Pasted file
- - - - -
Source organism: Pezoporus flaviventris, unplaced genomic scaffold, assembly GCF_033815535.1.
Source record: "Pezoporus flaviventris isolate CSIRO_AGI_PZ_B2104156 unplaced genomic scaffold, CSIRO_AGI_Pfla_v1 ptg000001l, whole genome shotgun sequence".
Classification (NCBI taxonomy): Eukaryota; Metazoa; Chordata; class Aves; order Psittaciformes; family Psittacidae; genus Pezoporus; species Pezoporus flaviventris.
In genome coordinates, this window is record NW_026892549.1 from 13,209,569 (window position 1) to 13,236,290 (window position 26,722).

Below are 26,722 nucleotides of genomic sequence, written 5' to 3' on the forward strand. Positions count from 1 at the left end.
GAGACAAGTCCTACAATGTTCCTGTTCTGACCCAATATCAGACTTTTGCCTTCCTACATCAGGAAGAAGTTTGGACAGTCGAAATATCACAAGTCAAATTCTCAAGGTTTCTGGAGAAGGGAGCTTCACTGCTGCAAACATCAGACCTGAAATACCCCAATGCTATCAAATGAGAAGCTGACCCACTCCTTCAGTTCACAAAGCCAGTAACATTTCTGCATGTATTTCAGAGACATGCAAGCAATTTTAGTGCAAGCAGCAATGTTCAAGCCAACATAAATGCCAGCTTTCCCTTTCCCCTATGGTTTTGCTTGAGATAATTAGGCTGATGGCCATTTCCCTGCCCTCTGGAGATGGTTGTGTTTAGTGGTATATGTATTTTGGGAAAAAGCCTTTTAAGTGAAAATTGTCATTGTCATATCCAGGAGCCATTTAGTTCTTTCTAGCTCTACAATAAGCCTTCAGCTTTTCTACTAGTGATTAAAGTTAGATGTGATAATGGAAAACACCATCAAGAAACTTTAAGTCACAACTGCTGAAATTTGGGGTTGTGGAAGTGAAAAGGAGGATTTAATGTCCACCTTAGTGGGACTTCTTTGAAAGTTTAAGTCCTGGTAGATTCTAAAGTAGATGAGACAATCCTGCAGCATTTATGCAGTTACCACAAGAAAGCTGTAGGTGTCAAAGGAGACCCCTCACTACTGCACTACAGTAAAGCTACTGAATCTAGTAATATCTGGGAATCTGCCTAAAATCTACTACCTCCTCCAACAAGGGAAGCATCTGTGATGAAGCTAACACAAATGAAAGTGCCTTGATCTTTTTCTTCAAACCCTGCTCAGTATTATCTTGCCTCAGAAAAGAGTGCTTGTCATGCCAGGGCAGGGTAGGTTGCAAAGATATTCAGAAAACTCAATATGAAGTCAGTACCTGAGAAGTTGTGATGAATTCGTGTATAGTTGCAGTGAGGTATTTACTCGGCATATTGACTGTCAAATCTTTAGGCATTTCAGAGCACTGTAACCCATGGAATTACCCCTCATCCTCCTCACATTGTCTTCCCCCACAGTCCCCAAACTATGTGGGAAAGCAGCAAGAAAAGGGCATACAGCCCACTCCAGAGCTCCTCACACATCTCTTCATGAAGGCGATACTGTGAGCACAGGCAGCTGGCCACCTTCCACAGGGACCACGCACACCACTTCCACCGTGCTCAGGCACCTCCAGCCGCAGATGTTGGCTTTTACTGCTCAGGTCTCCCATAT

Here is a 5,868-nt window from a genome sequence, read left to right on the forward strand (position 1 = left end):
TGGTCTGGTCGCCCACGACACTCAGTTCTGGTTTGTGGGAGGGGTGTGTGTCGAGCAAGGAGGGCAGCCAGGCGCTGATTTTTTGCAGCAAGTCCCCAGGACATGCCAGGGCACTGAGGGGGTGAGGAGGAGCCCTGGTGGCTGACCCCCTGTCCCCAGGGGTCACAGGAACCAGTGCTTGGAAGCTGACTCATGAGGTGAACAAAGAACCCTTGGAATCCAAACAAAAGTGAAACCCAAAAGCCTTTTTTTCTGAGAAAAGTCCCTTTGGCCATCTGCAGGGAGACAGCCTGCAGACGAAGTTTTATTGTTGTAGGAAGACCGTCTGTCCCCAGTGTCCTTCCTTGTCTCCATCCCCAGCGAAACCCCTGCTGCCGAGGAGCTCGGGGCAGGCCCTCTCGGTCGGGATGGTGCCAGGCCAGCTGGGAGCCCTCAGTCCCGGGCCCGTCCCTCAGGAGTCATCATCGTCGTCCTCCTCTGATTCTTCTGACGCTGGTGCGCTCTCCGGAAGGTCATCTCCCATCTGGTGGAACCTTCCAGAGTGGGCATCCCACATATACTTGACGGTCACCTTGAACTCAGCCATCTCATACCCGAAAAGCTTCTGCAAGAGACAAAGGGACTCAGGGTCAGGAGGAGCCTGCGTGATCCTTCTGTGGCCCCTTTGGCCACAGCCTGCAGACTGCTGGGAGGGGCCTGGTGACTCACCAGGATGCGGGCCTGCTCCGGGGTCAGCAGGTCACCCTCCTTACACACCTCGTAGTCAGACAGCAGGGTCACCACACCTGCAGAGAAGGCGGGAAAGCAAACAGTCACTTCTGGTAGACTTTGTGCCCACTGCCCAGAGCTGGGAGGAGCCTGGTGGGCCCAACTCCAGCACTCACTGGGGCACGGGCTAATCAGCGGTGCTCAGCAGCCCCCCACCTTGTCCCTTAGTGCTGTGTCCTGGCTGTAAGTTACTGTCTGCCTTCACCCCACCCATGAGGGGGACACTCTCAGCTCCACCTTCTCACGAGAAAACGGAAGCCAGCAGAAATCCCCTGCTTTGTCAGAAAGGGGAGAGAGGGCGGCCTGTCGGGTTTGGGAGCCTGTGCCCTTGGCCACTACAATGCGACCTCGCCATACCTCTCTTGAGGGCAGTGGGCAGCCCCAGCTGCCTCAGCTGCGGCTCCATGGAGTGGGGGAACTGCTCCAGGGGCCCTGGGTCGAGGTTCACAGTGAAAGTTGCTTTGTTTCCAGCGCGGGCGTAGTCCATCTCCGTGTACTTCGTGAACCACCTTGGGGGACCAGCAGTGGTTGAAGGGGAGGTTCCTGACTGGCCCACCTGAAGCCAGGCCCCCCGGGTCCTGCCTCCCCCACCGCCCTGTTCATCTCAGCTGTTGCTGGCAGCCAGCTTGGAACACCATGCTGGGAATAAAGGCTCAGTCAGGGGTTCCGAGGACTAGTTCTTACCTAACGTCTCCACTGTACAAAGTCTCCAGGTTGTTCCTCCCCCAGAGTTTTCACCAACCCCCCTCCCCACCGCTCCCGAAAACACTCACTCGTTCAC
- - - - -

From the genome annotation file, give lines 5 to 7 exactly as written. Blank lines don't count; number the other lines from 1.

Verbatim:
Below are 26,722 nucleotides of genomic sequence, written 5' to 3' on the forward strand. Positions count from 1 at the left end.
GAGACAAGTCCTACAATGTTCCTGTTCTGACCCAATATCAGACTTTTGCCTTCCTACATCAGGAAGAAGTTTGGACAGTCGAAATATCACAAGTCAAATTCTCAAGGTTTCTGGAGAAGGGAGCTTCACTGCTGCAAACATCAGACCTGAAATACCCCAATGCTATCAAATGAGAAGCTGACCCACTCCTTCAGTTCACAAAGCCAGTAACATTTCTGCATGTATTTCAGAGACATGCAAGCAATTTTAGTGCAAGCAGCAATGTTCAAGCCAACATAAATGCCAGCTTTCCCTTTCCCCTATGGTTTTGCTTGAGATAATTAGGCTGATGGCCATTTCCCTGCCCTCTGGAGATGGTTGTGTTTAGTGGTATATGTATTTTGGGAAAAAGCCTTTTAAGTGAAAATTGTCATTGTCATATCCAGGAGCCATTTAGTTCTTTCTAGCTCTACAATAAGCCTTCAGCTTTTCTACTAGTGATTAAAGTTAGATGTGATAATGGAAAACACCATCAAGAAACTTTAAGTCACAACTGCTGAAATTTGGGGTTGTGGAAGTGAAAAGGAGGATTTAATGTCCACCTTAGTGGGACTTCTTTGAAAGTTTAAGTCCTGGTAGATTCTAAAGTAGATGAGACAATCCTGCAGCATTTATGCAGTTACCACAAGAAAGCTGTAGGTGTCAAAGGAGACCCCTCACTACTGCACTACAGTAAAGCTACTGAATCTAGTAATATCTGGGAATCTGCCTAAAATCTACTACCTCCTCCAACAAGGGAAGCATCTGTGATGAAGCTAACACAAATGAAAGTGCCTTGATCTTTTTCTTCAAACCCTGCTCAGTATTATCTTGCCTCAGAAAAGAGTGCTTGTCATGCCAGGGCAGGGTAGGTTGCAAAGATATTCAGAAAACTCAATATGAAGTCAGTACCTGAGAAGTTGTGATGAATTCGTGTATAGTTGCAGTGAGGTATTTACTCGGCATATTGACTGTCAAATCTTTAGGCATTTCAGAGCACTGTAACCCATGGAATTACCCCTCATCCTCCTCACATTGTCTTCCCCCACAGTCCCCAAACTATGTGGGAAAGCAGCAAGAAAAGGGCATACAGCCCACTCCAGAGCTCCTCACACATCTCTTCATGAAGGCGATACTGTGAGCACAGGCAGCTGGCCACCTTCCACAGGGACCACGCACACCACTTCCACCGTGCTCAGGCACCTCCAGCCGCAGATGTTGGCTTTTACTGCTCAGGTCTCCCATAT

Here is a 5,868-nt window from a genome sequence, read left to right on the forward strand (position 1 = left end):